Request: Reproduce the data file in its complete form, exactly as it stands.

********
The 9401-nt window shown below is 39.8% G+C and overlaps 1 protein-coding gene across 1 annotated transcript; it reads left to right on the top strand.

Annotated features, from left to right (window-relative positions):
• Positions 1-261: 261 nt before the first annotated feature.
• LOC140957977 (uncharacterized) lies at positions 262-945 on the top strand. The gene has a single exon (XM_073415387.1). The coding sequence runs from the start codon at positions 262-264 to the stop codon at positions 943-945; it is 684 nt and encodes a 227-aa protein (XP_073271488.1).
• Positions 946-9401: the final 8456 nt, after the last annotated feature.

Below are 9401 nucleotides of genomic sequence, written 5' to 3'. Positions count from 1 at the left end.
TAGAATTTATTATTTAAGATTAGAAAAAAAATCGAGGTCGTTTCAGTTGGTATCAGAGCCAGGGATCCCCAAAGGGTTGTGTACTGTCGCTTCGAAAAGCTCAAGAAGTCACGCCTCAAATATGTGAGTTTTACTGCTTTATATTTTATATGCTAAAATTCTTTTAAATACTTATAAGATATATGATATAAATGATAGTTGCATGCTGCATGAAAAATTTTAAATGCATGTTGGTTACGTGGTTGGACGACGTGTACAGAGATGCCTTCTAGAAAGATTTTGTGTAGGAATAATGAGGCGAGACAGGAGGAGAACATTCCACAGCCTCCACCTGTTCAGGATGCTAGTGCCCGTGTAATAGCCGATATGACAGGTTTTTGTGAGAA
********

The 9401-nt window shown below is 39.8% G+C and overlaps 1 protein-coding gene across 1 annotated transcript; it reads left to right on the top strand.

Annotated features, from left to right (window-relative positions):
• Positions 1-261: 261 nt before the first annotated feature.
• LOC140957977 (uncharacterized) lies at positions 262-945 on the top strand. The gene has a single exon (XM_073415387.1). The coding sequence runs from the start codon at positions 262-264 to the stop codon at positions 943-945; it is 684 nt and encodes a 227-aa protein (XP_073271488.1).
• Positions 946-9401: the final 8456 nt, after the last annotated feature.

Below are 9401 nucleotides of genomic sequence, written 5' to 3'. Positions count from 1 at the left end.
TAGAATTTATTATTTAAGATTAGAAAAAAAATCGAGGTCGTTTCAGTTGGTATCAGAGCCAGGGATCCCCAAAGGGTTGTGTACTGTCGCTTCGAAAAGCTCAAGAAGTCACGCCTCAAATATGTGAGTTTTACTGCTTTATATTTTATATGCTAAAATTCTTTTAAATACTTATAAGATATATGATATAAATGATAGTTGCATGCTGCATGAAAAATTTTAAATGCATGTTGGTTACGTGGTTGGACGACGTGTACAGAGATGCCTTCTAGAAAGATTTTGTGTAGGAATAATGAGGCGAGACAGGAGGAGAACATTCCACAGCCTCCACCTGTTCAGGATGCTAGTGCCCGTGTAATAGCCGATATGACAGGTTTTTGTGAGAA